Bernie Sanders: Not 'impossible' to topple Clinton in Democratic race

Story highlights

  • Bernie Sanders vowed Sunday to stay in the Democratic race
  • Sanders said his criticism of Hillary Clinton isn't meant to help Donald Trump

Washington (CNN)Bernie Sanders said at a Sunday news conference that he faces "a tough road to climb, but not an impossible road to climb" to win the Democratic presidential nomination.

Sanders made clear, yet again, he has no plans to get out of the race against Hillary Clinton before all the votes are cast in June. But he proceeded to make the argument that superdelegates from states he won should back him.
    "Those superdelegates in states where either candidate has won landslide victories ought to seriously reflect on whether they should cast their superdelegate vote in line with the wishes of the people in their states," Sanders said.
    Of course, even if the Democratic officials from New Hampshire, Minnesota, Washington state and others decided to back him, the math still doesn't work in his favor -- and he didn't sugarcoat that fact.
    He also said his words are not intended to help in Trump's effort to take down Clinton, saying Republicans have all the ammunition they need on Clinton, even after Trump told "Fox News Sunday" that he plans to use Sanders' words against Clinton in the general election.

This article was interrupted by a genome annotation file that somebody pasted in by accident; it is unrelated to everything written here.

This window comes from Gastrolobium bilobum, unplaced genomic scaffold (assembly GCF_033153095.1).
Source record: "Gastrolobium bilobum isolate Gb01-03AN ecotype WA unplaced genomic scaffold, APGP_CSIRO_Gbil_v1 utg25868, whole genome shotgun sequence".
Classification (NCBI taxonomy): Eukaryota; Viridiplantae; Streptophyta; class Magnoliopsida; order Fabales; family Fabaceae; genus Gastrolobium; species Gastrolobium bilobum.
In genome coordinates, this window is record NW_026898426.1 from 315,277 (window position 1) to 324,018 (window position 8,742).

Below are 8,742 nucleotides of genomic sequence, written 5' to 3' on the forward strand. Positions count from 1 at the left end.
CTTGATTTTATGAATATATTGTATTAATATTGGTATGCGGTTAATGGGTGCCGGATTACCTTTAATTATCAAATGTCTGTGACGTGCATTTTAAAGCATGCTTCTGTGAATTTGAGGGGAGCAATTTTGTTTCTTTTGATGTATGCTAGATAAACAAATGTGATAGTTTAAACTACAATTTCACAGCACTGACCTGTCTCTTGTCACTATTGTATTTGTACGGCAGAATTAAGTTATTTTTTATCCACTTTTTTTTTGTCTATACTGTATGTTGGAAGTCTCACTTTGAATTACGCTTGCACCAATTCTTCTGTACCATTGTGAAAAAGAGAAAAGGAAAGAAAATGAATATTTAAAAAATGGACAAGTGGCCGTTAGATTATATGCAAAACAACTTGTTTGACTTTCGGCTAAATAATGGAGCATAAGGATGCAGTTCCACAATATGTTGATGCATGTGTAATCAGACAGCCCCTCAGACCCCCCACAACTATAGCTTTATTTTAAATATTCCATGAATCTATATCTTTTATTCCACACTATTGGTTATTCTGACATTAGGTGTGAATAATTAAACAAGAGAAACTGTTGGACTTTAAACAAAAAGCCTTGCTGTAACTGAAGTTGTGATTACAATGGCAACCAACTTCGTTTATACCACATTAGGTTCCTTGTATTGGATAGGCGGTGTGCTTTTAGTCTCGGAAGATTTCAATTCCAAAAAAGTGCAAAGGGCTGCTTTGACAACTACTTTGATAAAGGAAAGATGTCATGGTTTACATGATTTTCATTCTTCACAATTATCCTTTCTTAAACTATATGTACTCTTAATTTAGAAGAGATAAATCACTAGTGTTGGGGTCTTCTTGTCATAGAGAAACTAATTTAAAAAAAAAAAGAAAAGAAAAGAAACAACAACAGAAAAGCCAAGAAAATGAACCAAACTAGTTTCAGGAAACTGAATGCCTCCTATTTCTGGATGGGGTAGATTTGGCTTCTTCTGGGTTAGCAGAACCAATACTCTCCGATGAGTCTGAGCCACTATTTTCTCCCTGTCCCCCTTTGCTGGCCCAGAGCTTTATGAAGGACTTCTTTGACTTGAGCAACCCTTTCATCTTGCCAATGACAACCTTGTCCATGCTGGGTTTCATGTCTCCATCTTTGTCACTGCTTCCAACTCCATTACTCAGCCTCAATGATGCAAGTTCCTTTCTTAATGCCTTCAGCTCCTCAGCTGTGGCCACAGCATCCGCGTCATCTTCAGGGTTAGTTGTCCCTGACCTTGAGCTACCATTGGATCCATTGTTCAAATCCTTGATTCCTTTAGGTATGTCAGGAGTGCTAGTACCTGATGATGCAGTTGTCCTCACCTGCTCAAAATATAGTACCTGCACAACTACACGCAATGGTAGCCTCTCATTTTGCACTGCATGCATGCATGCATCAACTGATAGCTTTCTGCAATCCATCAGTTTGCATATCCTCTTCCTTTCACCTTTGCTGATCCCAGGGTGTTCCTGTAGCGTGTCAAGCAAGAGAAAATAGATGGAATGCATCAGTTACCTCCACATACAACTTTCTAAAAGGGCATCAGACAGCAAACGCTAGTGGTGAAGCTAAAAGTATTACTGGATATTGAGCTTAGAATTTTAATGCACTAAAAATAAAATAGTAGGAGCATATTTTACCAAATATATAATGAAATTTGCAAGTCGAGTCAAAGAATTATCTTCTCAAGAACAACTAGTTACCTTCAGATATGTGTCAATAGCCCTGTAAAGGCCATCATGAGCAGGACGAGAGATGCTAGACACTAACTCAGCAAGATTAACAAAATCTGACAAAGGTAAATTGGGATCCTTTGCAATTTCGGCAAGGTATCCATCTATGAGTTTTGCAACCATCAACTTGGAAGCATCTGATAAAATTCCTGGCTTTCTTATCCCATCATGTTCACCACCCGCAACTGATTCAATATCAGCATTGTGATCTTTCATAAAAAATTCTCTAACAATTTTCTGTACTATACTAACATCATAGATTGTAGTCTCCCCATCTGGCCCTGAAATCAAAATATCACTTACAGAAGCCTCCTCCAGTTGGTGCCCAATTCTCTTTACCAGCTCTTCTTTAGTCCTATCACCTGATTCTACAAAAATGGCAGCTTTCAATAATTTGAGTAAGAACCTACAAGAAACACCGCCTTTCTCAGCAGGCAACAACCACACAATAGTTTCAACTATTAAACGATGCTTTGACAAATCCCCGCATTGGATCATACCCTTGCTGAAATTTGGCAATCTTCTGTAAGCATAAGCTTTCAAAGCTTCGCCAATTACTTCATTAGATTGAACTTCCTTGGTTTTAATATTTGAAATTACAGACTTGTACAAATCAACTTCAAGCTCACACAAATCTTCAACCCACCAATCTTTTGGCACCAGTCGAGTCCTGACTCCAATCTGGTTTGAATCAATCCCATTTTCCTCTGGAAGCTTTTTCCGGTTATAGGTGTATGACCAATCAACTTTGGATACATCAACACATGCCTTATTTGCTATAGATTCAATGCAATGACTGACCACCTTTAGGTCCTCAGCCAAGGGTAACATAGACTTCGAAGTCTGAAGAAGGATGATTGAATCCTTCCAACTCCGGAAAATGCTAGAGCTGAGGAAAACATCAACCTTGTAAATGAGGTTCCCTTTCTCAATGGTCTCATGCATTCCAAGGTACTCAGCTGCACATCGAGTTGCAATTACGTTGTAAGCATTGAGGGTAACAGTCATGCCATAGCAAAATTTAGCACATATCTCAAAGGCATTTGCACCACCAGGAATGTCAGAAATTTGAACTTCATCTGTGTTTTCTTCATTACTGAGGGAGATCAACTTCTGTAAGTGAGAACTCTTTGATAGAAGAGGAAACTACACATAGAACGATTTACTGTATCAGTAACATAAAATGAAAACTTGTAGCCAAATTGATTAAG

"The Republican Party and Trump have the resources to do all the opposition research they want on Secretary Clinton. They don't need Bernie Sanders' critiques of the secretary," Sanders said.
    Jane Sanders, perhaps the Vermont senator's most important adviser, stood at the side of the room and recorded parts of the 30-minute event with her phone.
    Sanders said his supporters won't vote for Trump. He said he would do whatever it takes to help stop Trump -- except, apparently, start to wind down his campaign.
    With that, Sanders left his unusual Sunday stop at the National Press Club and headed to Indiana.